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So, as the title states. My question is about mathematical notation. Whenever my lecturer in calculus one computes an integral they do some in my opinion very redundant steps.

When they attempt to compute for example $\int x^3e^{x^2}\,dx$, they will write down $u = x^2; du=2xdx$ and proceed to turn the integral into $\frac{1}{2}\int ue^u\,du$.

I don't see why it is required to hide this simple mathematical truth that $d(x^2)=2xdx$ behind a substitution, yet they tells me that not doing so would technically be incorrect.

By the way, I am not asking this to proof my lecturer wrong, since they are an epic person and when I told them that I found it easier without the substitution I was given permision to do so. I am merely asking why it would be "technically incorrect" to do so.

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    $\begingroup$ It's fine, just confusing, especially if you are teaching, where you want to be as straightforward as possible. $\endgroup$
    – user619894
    Oct 30, 2020 at 15:40
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    $\begingroup$ Some would say that $\int x^2e^{x^2}\,d(x^2)$ is a Riemann-Stieltjes integral, not a Riemann integral, and then argue that (in this case) you get the same answer. $\endgroup$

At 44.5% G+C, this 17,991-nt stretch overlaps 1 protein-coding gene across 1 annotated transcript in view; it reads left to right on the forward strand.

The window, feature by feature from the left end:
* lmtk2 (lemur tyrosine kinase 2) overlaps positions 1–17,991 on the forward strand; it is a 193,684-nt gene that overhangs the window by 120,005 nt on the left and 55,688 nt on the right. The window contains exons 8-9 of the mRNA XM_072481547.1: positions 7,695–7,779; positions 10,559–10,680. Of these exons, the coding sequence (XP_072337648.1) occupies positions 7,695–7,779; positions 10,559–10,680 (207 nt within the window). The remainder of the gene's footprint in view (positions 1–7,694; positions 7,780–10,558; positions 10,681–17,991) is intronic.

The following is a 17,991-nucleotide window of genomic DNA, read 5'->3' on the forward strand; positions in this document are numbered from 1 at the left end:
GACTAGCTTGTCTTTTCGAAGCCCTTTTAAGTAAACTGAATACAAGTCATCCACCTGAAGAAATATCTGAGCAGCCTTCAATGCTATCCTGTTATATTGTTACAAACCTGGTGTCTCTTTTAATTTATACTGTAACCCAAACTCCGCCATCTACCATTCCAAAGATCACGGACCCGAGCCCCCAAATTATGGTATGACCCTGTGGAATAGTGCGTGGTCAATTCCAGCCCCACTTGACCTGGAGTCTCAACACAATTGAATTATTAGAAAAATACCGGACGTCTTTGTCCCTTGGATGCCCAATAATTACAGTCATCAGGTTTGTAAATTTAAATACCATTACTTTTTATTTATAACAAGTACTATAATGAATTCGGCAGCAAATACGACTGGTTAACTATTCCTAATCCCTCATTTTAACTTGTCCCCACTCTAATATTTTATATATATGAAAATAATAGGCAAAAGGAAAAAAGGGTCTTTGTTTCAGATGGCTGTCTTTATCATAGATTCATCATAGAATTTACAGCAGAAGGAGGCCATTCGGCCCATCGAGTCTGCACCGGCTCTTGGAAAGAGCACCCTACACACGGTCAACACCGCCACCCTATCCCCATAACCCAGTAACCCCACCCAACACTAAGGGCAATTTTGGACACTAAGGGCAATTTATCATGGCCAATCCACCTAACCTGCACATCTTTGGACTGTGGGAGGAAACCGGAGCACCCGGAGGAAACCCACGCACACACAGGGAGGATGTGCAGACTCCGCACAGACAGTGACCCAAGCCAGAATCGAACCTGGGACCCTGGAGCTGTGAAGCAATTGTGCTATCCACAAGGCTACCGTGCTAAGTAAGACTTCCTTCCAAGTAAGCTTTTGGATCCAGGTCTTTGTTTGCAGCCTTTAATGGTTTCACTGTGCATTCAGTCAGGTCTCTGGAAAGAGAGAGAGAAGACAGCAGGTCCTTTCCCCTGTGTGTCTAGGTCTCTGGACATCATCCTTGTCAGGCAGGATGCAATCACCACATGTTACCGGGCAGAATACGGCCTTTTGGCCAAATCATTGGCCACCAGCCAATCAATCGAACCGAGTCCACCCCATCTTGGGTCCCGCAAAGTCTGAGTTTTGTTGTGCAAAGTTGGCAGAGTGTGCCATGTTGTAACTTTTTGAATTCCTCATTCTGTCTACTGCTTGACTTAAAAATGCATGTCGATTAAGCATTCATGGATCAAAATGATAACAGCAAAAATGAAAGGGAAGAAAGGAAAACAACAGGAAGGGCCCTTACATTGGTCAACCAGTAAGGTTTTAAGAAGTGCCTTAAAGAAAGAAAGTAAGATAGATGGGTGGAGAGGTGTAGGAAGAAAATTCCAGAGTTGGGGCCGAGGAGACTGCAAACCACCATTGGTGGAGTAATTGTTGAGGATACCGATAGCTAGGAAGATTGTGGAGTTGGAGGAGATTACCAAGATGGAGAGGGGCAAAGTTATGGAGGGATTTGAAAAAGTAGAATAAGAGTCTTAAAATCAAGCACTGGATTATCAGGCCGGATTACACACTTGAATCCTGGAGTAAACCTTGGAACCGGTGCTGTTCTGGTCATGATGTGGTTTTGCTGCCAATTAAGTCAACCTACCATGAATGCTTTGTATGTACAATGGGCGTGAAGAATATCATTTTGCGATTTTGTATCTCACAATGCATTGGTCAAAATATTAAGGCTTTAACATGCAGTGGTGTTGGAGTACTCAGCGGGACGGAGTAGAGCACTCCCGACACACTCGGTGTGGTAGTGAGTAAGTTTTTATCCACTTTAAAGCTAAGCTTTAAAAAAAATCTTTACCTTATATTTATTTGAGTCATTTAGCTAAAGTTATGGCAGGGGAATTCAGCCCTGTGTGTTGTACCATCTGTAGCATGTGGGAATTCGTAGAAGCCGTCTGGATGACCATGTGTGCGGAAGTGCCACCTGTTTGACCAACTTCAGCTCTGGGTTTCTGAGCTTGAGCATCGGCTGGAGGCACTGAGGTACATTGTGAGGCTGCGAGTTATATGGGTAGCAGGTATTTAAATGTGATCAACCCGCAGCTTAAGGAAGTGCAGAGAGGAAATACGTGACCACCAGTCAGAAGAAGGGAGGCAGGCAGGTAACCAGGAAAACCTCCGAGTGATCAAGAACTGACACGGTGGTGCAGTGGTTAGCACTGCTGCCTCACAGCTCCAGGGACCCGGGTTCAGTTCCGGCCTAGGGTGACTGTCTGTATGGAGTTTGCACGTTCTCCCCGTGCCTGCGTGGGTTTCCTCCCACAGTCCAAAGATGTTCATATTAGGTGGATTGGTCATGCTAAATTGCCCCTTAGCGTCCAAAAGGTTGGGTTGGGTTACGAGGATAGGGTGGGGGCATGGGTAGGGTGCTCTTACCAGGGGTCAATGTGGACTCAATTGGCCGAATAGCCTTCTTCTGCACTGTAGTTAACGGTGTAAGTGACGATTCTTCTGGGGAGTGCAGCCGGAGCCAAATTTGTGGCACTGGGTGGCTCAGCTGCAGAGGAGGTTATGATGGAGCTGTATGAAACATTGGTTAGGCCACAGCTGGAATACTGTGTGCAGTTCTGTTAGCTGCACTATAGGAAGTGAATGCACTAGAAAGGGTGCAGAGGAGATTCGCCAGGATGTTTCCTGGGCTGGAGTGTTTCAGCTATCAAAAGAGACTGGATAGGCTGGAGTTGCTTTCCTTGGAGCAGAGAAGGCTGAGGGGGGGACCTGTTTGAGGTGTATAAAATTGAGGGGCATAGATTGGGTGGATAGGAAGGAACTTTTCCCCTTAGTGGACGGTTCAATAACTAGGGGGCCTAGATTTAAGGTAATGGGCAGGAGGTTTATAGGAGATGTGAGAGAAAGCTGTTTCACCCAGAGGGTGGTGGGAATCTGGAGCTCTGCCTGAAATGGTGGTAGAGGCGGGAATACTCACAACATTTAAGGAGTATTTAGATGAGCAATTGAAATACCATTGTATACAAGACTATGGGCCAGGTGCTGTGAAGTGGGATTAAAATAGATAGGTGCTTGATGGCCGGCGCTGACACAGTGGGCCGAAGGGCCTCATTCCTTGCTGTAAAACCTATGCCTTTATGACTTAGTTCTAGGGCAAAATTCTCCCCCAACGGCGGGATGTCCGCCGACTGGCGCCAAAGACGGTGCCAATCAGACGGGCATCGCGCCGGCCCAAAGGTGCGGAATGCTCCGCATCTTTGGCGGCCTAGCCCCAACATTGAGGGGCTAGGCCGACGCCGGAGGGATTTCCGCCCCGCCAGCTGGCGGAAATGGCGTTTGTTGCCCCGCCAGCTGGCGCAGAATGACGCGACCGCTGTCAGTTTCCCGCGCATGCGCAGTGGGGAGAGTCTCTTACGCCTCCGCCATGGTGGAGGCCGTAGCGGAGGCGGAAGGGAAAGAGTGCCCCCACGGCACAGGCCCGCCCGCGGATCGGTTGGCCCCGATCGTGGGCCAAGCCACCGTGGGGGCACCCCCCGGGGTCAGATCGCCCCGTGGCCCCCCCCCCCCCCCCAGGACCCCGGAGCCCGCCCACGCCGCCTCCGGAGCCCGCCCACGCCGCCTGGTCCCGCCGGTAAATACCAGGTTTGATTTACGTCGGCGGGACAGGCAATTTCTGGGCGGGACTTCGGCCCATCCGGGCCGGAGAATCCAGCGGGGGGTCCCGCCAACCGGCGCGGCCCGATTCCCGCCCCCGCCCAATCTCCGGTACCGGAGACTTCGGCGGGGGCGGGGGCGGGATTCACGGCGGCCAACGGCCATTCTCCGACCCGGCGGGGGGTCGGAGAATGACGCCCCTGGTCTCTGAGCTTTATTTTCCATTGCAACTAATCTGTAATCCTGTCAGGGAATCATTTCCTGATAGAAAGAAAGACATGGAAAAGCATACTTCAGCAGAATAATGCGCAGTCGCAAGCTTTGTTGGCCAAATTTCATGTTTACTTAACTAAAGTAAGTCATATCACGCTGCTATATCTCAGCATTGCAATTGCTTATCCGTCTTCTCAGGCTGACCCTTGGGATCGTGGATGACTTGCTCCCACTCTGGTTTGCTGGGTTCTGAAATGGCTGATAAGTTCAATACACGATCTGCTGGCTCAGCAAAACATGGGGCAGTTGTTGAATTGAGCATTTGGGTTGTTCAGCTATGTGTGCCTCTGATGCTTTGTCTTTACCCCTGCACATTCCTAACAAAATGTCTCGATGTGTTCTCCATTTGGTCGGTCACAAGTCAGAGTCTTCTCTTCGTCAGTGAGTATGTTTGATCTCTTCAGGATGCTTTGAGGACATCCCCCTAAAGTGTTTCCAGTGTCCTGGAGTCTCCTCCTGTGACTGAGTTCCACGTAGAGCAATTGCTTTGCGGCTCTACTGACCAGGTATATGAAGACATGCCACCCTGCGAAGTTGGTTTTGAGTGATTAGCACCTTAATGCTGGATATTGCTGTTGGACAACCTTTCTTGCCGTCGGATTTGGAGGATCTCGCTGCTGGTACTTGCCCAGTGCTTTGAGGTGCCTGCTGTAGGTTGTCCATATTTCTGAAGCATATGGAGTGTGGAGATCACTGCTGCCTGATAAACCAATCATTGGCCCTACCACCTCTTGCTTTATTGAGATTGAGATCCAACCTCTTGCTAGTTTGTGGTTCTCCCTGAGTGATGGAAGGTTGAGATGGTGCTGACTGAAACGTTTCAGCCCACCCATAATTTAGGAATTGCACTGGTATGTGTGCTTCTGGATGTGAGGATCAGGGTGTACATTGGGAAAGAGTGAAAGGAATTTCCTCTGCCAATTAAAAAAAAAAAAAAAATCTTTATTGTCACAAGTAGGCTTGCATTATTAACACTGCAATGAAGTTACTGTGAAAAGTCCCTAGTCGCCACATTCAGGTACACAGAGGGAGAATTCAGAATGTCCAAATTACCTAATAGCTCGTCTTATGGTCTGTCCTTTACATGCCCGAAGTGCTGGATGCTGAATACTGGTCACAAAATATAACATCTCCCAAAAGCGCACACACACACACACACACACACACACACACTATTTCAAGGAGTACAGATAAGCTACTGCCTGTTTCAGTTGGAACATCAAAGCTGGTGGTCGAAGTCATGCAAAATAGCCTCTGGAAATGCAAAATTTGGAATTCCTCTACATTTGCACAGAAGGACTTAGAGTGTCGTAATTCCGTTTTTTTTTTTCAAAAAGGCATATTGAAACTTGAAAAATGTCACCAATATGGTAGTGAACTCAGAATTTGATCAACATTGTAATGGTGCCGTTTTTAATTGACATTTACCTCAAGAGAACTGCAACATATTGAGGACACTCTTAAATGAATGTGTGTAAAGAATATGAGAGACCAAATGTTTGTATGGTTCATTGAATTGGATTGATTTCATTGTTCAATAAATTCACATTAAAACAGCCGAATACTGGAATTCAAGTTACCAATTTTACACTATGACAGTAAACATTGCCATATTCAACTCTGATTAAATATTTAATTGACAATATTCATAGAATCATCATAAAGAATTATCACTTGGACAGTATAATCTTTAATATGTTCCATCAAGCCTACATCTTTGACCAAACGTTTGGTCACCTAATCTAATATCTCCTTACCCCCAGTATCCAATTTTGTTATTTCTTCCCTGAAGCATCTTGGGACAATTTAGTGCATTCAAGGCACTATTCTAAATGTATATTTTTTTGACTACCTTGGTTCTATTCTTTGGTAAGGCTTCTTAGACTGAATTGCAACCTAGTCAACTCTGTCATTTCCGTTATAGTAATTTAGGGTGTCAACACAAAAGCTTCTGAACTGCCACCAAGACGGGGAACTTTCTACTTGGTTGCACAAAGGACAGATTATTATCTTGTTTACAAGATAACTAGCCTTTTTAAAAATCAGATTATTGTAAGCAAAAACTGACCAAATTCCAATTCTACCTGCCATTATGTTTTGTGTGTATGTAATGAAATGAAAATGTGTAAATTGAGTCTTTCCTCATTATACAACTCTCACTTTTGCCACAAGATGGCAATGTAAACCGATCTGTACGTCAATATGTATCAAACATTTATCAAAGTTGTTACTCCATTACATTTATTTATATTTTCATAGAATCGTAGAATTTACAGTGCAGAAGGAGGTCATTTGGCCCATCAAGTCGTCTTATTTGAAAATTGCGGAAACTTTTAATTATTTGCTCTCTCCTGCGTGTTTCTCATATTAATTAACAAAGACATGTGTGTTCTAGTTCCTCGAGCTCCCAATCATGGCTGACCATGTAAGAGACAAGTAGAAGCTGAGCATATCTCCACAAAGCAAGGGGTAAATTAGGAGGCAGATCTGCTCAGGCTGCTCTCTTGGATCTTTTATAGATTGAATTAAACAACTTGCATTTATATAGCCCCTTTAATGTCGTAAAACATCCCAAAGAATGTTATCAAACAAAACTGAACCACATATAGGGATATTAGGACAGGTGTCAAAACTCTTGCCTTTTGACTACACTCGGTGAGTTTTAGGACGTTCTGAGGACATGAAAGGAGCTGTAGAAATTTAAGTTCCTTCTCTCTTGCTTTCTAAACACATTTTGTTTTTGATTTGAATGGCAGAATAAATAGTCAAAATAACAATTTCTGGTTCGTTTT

– GEdgar
    Oct 30, 2020 at 16:04
  • $\begingroup$ It boils down to whether you think writing $f^\prime dx$ as $df$ is "correct", which I'd argue it is because substitution is a theorem we can summarise as "that works". $\endgroup$
    – J.G.
    Oct 30, 2020 at 16:09
  • $\begingroup$ @martinvanIJcken Hi Martin. I hope you're doing well. If you would, please let me know how I can improve my answer. I really want to give you the best answer I can. And feel free to up vote and accept an answer as you see fit. ;-) $\endgroup$
    – Mark Viola
    Nov 3, 2020 at 18:56

2 Answers 2

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The notation is proper. The Riemann-Sieltjes for a real-valued function $f(x)$ for $x\in [a,b]$ with respect to a real-valued function $g(x)$ is written

$$I=\int_a^b f(x) dg(x)$$

If $g$ is differentiable on $[a,b]$, then $I$ can be written as

$$I=\int_a^b f(x)\frac{dg(x)}{dx}\,dx$$

However, $g(x)$ need not be differentiable and, in fact, can even be discontinuous.

In the case of interest, $g(x)=x^2$ and $f(x)=x^2e^{x^2}$. We have, therefore

$$\int_a^b x^2e^{x^2}d(x^2)=2\int_a^b x^3 e^{x^2}\,dx$$

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Students can feel more comfortable when they see what is substituted as a single entity. But of course

$$\int x^3e^{x^2}dx=\frac12\int x^2e^{x^2}d(x^2)=\frac12\int ue^{u}du$$

are equivalent and technically correct.

You can even do the integral mentally if you want (but make sure your instructor believes you).


Extra trick:

Write down $x^2$ on a label and read it loud "$u$".

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